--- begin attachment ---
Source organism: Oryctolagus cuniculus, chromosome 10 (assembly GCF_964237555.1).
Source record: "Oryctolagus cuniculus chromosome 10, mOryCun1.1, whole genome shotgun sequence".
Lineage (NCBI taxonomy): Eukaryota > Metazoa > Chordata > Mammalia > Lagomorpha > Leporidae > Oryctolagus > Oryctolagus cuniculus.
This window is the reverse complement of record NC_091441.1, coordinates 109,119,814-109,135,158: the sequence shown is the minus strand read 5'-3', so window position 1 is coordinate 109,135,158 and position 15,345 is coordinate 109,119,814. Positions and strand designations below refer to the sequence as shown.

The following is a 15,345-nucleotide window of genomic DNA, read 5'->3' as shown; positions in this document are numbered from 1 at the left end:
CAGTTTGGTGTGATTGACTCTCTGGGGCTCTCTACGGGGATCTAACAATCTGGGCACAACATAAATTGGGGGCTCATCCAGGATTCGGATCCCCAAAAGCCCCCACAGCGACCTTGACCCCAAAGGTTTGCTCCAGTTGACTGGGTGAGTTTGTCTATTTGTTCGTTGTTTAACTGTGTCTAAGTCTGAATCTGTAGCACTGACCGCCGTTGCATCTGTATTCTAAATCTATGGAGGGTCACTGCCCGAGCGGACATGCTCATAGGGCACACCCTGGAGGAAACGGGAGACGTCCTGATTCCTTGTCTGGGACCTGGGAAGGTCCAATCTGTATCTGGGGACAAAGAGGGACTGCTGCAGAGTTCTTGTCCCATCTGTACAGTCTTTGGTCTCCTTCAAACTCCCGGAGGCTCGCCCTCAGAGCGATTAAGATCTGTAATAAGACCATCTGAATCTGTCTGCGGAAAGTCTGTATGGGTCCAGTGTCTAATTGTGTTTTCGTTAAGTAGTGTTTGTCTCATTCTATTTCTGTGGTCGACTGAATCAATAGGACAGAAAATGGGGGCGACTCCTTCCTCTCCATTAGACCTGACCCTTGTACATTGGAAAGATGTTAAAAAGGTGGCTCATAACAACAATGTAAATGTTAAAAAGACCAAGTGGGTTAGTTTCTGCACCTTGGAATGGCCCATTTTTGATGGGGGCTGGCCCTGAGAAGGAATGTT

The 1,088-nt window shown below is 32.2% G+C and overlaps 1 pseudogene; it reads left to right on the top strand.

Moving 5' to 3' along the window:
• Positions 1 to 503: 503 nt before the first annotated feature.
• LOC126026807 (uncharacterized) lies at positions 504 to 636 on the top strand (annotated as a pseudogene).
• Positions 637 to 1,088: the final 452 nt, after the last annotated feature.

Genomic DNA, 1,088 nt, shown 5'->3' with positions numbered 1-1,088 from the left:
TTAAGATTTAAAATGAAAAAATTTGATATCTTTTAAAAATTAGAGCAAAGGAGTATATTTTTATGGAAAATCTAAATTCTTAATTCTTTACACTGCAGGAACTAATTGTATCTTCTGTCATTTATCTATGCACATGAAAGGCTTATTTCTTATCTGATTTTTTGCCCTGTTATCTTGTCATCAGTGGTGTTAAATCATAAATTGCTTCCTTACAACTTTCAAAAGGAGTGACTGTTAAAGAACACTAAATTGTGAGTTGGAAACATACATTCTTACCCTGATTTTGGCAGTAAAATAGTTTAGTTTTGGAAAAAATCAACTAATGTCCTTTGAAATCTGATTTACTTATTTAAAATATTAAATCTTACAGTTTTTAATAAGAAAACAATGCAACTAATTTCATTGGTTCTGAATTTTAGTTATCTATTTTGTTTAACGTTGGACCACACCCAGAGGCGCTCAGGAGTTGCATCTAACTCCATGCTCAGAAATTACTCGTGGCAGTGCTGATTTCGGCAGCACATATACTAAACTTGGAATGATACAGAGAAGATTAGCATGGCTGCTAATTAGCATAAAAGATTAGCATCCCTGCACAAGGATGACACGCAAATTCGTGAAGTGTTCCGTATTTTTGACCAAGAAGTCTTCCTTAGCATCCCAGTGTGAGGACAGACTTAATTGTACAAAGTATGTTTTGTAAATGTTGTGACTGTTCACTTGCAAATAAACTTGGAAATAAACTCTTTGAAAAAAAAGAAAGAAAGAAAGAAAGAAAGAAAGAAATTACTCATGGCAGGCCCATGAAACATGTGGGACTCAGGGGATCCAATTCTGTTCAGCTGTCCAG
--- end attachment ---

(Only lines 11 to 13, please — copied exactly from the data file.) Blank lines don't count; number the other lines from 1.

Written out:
• Positions 637 to 1,088: the final 452 nt, after the last annotated feature.

Genomic DNA, 1,088 nt, shown 5'->3' with positions numbered 1-1,088 from the left:
TTAAGATTTAAAATGAAAAAATTTGATATCTTTTAAAAATTAGAGCAAAGGAGTATATTTTTATGGAAAATCTAAATTCTTAATTCTTTACACTGCAGGAACTAATTGTATCTTCTGTCATTTATCTATGCACATGAAAGGCTTATTTCTTATCTGATTTTTTGCCCTGTTATCTTGTCATCAGTGGTGTTAAATCATAAATTGCTTCCTTACAACTTTCAAAAGGAGTGACTGTTAAAGAACACTAAATTGTGAGTTGGAAACATACATTCTTACCCTGATTTTGGCAGTAAAATAGTTTAGTTTTGGAAAAAATCAACTAATGTCCTTTGAAATCTGATTTACTTATTTAAAATATTAAATCTTACAGTTTTTAATAAGAAAACAATGCAACTAATTTCATTGGTTCTGAATTTTAGTTATCTATTTTGTTTAACGTTGGACCACACCCAGAGGCGCTCAGGAGTTGCATCTAACTCCATGCTCAGAAATTACTCGTGGCAGTGCTGATTTCGGCAGCACATATACTAAACTTGGAATGATACAGAGAAGATTAGCATGGCTGCTAATTAGCATAAAAGATTAGCATCCCTGCACAAGGATGACACGCAAATTCGTGAAGTGTTCCGTATTTTTGACCAAGAAGTCTTCCTTAGCATCCCAGTGTGAGGACAGACTTAATTGTACAAAGTATGTTTTGTAAATGTTGTGACTGTTCACTTGCAAATAAACTTGGAAATAAACTCTTTGAAAAAAAAGAAAGAAAGAAAGAAAGAAAGAAAGAAATTACTCATGGCAGGCCCATGAAACATGTGGGACTCAGGGGATCCAATTCTGTTCAGCTGTCCAG